Envision this setting: mid-day lunch-break on a brisk, bright December afternoon in Rochester. It’s one of those days where you think the blinding sun would warm the air slightly, however the air remains bitter. Now fast-forward an hour, you take a quick glance out your window to find blizzard conditions. This rapid change of conditions that Rochesterians are far too familiar with is lake-effect snow.
Although we likely won’t experience lake-effect snow for another month or so, that doesn’t mean upstate New York won’t be impacted by lake effect precipitation. Lake effect isn’t all about snow, as lake effect rain can occur in September and October.
Generally, cool air temperatures traveling over a much warmer body of water causes lake effect precipitation. Strong, chilly winds blow across a lake, picking up moisture from the water. The weather nerds call that latent heat flux. As the warmer air near the surface rises, it begins to cool and as a result is able to hold less moisture. This drop in temperature and overload of moisture causes the vapor in the air to undergo condensation (to liquid water) or deposition (to ice) forming clouds. When the water droplets or ice crystals grow to a large enough size precipitation falls from the clouds onto the downwind shores.
Upstate New York cities like Rochester are situated in the perfect position for lake effect precipitation. Throughout the year, there is a prevailing wind from the west or northwest over Lakes Ontario and Erie. Since Rochester is downwind, this region is continually pounded with lake effect precipitation from late fall, when the temperatures begin to cool, until March, which is when air temperatures come in line with the temperature of the lakes again.
One might wonder what determines if Rochester receives lake effect rain or lake effect snow. This solely depends on the air temperature. Temperatures greater than the freezing mark during a lake effect event will produce rain, or perhaps sleet; accordingly air temperatures below 32° Fahrenheit will produce snow. As a weather nerd in Upstate New York, lake effect precipitation is one of the most thrilling weather phenomena. Since lake effect precipitation is so localized, predicting where it will hit is almost an art. For example, Boonville, NY averages approximately 220 inches of snow annually, while Utica, NY averages just over 100 inches a year – a difference of 100 inches of snow in just 40 miles that mostly results from lake effect.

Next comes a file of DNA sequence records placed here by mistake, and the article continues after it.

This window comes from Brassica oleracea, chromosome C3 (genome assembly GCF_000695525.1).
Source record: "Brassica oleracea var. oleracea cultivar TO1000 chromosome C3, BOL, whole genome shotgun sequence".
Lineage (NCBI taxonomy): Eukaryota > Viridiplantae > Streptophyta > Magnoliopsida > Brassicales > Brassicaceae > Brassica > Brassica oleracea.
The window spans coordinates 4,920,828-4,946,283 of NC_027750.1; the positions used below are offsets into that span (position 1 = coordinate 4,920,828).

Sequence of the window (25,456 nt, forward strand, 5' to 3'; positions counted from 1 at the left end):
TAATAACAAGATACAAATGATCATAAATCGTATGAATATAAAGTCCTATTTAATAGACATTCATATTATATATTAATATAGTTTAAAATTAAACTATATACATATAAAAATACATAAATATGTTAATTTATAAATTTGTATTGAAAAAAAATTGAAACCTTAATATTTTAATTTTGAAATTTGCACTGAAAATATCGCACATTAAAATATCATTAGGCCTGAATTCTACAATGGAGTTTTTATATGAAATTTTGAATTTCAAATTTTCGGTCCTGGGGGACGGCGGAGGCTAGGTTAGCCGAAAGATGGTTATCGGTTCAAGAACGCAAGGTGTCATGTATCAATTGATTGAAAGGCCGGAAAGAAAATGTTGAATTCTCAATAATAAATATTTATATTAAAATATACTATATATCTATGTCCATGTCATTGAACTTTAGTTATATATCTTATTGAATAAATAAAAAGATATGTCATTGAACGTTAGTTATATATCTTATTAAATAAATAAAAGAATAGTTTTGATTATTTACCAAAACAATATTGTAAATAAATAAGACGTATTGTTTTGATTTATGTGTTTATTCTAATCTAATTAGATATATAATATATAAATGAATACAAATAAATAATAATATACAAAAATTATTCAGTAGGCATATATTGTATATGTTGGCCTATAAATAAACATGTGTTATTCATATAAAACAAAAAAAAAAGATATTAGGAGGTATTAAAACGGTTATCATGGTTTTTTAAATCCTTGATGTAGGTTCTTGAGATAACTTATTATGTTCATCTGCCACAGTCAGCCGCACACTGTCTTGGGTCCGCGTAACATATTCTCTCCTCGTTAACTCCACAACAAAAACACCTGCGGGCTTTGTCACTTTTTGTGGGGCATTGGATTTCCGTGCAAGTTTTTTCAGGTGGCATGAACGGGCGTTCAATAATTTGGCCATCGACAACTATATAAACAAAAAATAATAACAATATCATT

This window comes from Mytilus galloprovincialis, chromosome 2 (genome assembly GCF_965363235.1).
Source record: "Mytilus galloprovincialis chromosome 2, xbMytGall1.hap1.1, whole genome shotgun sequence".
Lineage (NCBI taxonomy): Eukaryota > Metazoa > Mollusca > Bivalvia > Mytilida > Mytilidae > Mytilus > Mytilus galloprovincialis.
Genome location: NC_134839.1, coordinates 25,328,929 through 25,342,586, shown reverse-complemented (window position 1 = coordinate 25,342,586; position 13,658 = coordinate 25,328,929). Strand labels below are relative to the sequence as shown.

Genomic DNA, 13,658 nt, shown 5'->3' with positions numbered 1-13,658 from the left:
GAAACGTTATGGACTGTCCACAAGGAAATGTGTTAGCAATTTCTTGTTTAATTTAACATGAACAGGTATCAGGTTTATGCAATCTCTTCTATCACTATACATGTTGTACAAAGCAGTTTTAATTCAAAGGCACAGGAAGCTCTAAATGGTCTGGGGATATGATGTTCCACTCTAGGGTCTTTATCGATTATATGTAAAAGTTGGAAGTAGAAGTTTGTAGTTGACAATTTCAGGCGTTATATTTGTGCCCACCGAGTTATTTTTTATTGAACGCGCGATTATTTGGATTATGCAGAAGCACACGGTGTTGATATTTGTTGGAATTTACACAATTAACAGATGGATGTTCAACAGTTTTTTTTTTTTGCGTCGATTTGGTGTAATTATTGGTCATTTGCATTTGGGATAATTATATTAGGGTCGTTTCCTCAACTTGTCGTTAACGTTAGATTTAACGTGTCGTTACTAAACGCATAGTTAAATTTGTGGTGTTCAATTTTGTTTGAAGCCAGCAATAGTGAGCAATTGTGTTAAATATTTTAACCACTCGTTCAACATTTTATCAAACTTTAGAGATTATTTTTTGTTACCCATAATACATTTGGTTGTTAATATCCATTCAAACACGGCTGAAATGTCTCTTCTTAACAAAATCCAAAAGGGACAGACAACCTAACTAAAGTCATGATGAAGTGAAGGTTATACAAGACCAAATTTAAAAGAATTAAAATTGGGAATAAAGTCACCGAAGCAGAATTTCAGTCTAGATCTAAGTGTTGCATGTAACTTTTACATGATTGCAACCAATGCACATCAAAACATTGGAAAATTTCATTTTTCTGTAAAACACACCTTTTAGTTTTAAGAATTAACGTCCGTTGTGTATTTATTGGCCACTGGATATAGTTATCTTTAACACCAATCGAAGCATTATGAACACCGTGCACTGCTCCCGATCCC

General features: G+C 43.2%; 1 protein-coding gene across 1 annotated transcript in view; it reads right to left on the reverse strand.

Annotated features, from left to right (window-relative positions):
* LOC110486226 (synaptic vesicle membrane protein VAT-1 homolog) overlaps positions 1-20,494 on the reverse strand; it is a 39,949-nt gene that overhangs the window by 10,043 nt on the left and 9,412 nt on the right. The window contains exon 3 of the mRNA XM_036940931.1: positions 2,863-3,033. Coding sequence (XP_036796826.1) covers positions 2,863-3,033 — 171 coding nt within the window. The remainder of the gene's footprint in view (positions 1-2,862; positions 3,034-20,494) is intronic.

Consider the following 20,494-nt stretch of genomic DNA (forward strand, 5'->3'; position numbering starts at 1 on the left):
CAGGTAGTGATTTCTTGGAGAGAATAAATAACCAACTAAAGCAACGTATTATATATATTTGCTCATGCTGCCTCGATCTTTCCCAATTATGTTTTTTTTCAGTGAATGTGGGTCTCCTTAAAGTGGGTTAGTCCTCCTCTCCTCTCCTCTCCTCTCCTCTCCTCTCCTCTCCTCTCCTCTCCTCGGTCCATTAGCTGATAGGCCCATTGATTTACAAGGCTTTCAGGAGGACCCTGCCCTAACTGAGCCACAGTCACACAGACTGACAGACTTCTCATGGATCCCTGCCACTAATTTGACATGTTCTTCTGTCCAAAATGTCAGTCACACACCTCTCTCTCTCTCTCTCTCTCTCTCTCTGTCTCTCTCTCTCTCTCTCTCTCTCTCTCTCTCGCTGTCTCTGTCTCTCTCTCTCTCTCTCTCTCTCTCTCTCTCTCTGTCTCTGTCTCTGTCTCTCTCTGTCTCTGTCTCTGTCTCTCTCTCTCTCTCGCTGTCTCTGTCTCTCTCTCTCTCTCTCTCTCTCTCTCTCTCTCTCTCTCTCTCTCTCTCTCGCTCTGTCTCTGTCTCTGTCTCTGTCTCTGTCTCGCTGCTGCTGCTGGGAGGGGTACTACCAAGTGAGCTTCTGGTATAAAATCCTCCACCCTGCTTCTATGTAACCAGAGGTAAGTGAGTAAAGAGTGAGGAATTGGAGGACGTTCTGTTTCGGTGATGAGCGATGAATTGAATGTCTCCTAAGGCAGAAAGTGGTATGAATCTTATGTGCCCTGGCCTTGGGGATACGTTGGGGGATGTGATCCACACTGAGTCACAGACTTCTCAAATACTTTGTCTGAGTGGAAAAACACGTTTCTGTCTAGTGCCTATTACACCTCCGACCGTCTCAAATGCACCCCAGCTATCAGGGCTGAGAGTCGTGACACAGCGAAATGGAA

These drastic differences in annual snowfall occur near regions of high intensity lake-effect snowfall known as snowbelts. These are regions directly south and east of the body of water, essentially the kill zone for lake effect snow. When passing through these snowbelts traveling on I90, one will often experience snow bands with visibilities at times reduced to near zero. Take some advice from the weather wonk and always expect the unexpected when driving during lake-effect snow season.